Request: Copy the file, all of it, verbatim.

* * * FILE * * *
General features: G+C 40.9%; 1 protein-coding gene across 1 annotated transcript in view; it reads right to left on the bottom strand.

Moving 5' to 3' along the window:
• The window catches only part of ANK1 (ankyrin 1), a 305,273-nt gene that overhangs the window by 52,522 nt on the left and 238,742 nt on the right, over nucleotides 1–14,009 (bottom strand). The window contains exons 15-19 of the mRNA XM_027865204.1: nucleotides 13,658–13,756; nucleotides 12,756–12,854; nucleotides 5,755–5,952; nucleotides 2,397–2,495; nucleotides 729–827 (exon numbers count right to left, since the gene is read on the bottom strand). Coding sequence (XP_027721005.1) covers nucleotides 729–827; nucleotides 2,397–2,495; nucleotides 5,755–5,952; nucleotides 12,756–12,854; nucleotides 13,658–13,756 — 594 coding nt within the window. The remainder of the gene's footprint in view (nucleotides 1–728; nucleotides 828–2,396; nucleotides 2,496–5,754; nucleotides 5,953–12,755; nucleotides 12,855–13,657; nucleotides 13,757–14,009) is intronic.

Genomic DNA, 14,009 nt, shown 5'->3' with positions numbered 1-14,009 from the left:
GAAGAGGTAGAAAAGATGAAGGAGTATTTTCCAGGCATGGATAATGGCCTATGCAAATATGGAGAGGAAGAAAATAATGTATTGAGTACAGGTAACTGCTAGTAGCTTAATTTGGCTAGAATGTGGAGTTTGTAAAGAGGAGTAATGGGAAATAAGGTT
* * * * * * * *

General features: G+C 40.9%; 1 protein-coding gene across 1 annotated transcript in view; it reads right to left on the bottom strand.

Moving 5' to 3' along the window:
• The window catches only part of ANK1 (ankyrin 1), a 305,273-nt gene that overhangs the window by 52,522 nt on the left and 238,742 nt on the right, over nucleotides 1–14,009 (bottom strand). The window contains exons 15-19 of the mRNA XM_027865204.1: nucleotides 13,658–13,756; nucleotides 12,756–12,854; nucleotides 5,755–5,952; nucleotides 2,397–2,495; nucleotides 729–827 (exon numbers count right to left, since the gene is read on the bottom strand). Coding sequence (XP_027721005.1) covers nucleotides 729–827; nucleotides 2,397–2,495; nucleotides 5,755–5,952; nucleotides 12,756–12,854; nucleotides 13,658–13,756 — 594 coding nt within the window. The remainder of the gene's footprint in view (nucleotides 1–728; nucleotides 828–2,396; nucleotides 2,496–5,754; nucleotides 5,953–12,755; nucleotides 12,855–13,657; nucleotides 13,757–14,009) is intronic.

Genomic DNA, 14,009 nt, shown 5'->3' with positions numbered 1-14,009 from the left:
GAAGAGGTAGAAAAGATGAAGGAGTATTTTCCAGGCATGGATAATGGCCTATGCAAATATGGAGAGGAAGAAAATAATGTATTGAGTACAGGTAACTGCTAGTAGCTTAATTTGGCTAGAATGTGGAGTTTGTAAAGAGGAGTAATGGGAAATAAGGTT